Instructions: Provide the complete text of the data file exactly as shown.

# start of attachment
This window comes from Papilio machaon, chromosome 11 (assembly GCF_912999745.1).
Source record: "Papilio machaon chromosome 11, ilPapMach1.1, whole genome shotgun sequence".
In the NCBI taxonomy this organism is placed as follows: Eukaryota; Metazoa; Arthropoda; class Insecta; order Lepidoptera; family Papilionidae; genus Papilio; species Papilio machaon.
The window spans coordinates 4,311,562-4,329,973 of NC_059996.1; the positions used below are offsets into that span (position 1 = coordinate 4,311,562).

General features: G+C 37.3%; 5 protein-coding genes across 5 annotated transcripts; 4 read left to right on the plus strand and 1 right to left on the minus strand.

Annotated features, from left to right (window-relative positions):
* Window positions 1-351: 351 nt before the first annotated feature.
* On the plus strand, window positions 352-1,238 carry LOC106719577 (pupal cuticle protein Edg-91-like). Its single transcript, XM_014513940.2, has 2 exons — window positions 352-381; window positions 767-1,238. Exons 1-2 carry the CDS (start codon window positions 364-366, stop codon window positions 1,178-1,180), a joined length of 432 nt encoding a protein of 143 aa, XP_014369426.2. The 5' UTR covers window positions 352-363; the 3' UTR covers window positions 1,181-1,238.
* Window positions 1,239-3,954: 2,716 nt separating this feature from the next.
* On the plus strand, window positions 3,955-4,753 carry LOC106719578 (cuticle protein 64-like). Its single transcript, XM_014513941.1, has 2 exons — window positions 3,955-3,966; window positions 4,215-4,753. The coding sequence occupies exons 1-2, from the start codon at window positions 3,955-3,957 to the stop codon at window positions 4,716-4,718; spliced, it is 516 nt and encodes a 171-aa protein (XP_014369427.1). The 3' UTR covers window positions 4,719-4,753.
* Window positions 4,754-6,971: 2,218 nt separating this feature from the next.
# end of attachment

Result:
This window comes from Papilio machaon, chromosome 11 (assembly GCF_912999745.1).
Source record: "Papilio machaon chromosome 11, ilPapMach1.1, whole genome shotgun sequence".
In the NCBI taxonomy this organism is placed as follows: Eukaryota; Metazoa; Arthropoda; class Insecta; order Lepidoptera; family Papilionidae; genus Papilio; species Papilio machaon.
The window spans coordinates 4,311,562-4,329,973 of NC_059996.1; the positions used below are offsets into that span (position 1 = coordinate 4,311,562).

General features: G+C 37.3%; 5 protein-coding genes across 5 annotated transcripts; 4 read left to right on the plus strand and 1 right to left on the minus strand.

Annotated features, from left to right (window-relative positions):
* Window positions 1-351: 351 nt before the first annotated feature.
* On the plus strand, window positions 352-1,238 carry LOC106719577 (pupal cuticle protein Edg-91-like). Its single transcript, XM_014513940.2, has 2 exons — window positions 352-381; window positions 767-1,238. Exons 1-2 carry the CDS (start codon window positions 364-366, stop codon window positions 1,178-1,180), a joined length of 432 nt encoding a protein of 143 aa, XP_014369426.2. The 5' UTR covers window positions 352-363; the 3' UTR covers window positions 1,181-1,238.
* Window positions 1,239-3,954: 2,716 nt separating this feature from the next.
* On the plus strand, window positions 3,955-4,753 carry LOC106719578 (cuticle protein 64-like). Its single transcript, XM_014513941.1, has 2 exons — window positions 3,955-3,966; window positions 4,215-4,753. The coding sequence occupies exons 1-2, from the start codon at window positions 3,955-3,957 to the stop codon at window positions 4,716-4,718; spliced, it is 516 nt and encodes a 171-aa protein (XP_014369427.1). The 3' UTR covers window positions 4,719-4,753.
* Window positions 4,754-6,971: 2,218 nt separating this feature from the next.